41. 41. Adverse effects : Nausea, vomiting, diarrhea, Headache, restlessness, fatigue, sleep disturbances. Should be used cautiously in children and teenagers, 1 out of 50 children become suicidal as a result of SSRI treatment,
  42. 42. Summary Receptor Location Effect 1A CNS Neuronal inhibition, behavioural effects: sleep, feeding, thermoregulation, anxiety. 1B CNS, Presynaptic inhibition, Vascular smooth muscle Pulmonary vasoconstriction 1D CNS, Cerebral vasoconstriction Blood vessels Behavioural effects: locomotion 2A CNS, PNS, Neuronal excitation Smooth muscle Smooth muscle contraction platelets Platelet aggregation 2B Gastric fundus Contraction
  43. 43. Summary Receptor Location Effect 2C CNS, Cerebrospinal fluid secretion Choroid plexus 3 PNS Neuronal excitation (autonomic, nociceptive n) CNS, Emesis, anxiety 4 CNS, PNS (GIT) Neuronal excitation, Gl motility 5 CNS Not known 6 CNS Not known 7 CNS, GIT Not known Blood vessels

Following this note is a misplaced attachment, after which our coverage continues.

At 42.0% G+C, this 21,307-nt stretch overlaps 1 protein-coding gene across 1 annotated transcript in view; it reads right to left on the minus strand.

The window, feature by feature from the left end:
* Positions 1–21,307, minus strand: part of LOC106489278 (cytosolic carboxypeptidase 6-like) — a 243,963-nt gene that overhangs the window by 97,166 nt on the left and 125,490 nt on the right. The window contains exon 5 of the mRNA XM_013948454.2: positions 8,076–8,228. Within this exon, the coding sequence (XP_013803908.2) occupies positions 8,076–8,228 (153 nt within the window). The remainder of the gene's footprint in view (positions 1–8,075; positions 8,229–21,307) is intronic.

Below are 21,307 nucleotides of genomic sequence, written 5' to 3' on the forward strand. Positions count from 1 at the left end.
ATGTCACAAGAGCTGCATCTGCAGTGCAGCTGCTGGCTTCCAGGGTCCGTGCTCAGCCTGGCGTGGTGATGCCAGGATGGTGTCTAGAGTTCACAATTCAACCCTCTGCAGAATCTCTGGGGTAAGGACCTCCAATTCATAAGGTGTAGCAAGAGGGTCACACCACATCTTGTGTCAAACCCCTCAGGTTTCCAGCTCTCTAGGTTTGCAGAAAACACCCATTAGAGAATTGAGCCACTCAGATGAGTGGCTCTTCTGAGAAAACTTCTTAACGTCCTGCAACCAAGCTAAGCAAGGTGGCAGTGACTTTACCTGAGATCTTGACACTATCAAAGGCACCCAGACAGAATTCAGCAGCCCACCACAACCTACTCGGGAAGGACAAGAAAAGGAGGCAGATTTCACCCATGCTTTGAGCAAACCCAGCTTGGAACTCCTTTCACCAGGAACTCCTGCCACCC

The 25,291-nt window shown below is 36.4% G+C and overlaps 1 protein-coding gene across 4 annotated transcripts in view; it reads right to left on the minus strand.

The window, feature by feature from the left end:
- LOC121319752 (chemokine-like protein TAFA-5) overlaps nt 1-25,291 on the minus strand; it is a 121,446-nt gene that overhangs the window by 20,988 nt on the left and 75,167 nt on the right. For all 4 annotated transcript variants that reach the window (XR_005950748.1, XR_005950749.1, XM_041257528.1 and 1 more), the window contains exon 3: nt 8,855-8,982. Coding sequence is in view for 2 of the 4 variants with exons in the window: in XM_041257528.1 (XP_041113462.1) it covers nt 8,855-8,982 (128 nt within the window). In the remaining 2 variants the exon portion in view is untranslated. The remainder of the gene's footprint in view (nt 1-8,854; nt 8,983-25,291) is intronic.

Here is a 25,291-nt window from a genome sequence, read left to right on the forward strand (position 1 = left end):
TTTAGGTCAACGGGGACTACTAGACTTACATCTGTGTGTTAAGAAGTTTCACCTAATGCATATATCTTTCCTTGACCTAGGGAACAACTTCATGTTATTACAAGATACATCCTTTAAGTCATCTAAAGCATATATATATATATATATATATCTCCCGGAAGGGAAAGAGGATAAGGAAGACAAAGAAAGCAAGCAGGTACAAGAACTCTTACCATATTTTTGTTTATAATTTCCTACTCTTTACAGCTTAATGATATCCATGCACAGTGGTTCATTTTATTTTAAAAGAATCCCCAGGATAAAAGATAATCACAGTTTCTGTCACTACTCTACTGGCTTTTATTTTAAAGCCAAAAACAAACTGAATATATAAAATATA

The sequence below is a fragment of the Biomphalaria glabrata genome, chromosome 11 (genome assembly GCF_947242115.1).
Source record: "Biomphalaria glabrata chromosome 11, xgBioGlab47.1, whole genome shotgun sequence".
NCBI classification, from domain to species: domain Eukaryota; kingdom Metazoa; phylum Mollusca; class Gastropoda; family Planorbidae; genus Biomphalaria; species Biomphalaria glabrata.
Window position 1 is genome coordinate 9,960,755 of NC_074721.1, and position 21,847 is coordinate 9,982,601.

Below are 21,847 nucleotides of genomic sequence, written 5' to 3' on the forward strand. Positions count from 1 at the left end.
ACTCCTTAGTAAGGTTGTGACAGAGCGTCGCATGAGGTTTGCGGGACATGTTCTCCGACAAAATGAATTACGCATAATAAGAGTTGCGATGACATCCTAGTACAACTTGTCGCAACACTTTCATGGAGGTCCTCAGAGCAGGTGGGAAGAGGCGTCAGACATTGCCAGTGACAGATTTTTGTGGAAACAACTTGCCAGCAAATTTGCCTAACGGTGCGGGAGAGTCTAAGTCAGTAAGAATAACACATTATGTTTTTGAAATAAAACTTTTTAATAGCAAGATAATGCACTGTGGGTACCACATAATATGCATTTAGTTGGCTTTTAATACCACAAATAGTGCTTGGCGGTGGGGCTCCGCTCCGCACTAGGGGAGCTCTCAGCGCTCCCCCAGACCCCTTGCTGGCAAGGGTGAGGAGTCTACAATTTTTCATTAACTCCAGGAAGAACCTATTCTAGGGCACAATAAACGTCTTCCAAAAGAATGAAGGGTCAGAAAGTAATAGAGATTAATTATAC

44. 44. References 1- Rang H P, Dale M M, Ritter J M, Moore P K, Pharmacology. 5th Ed.Churchill Livingstone:London;2003 2- Richard D.howland & Mary J.mycek. Lippincott's Illustrated Reviews: Pharmacology, 3rd Ed.USA:Lippincott Williams & wilkins; 2006 3- Tripathi K D, Eseentials of medical pharmacology. 6th Ed. Jaypee:New Delhi; 2007

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This presentation is about the neurotransmitter 5-HT (serotonin), we focused on its definition, biosynthesis, storage and destruction, with mentioning its both central and peripheral effects, and lastly the serotonin receptors in the human body, as well as their agonist and antagonists.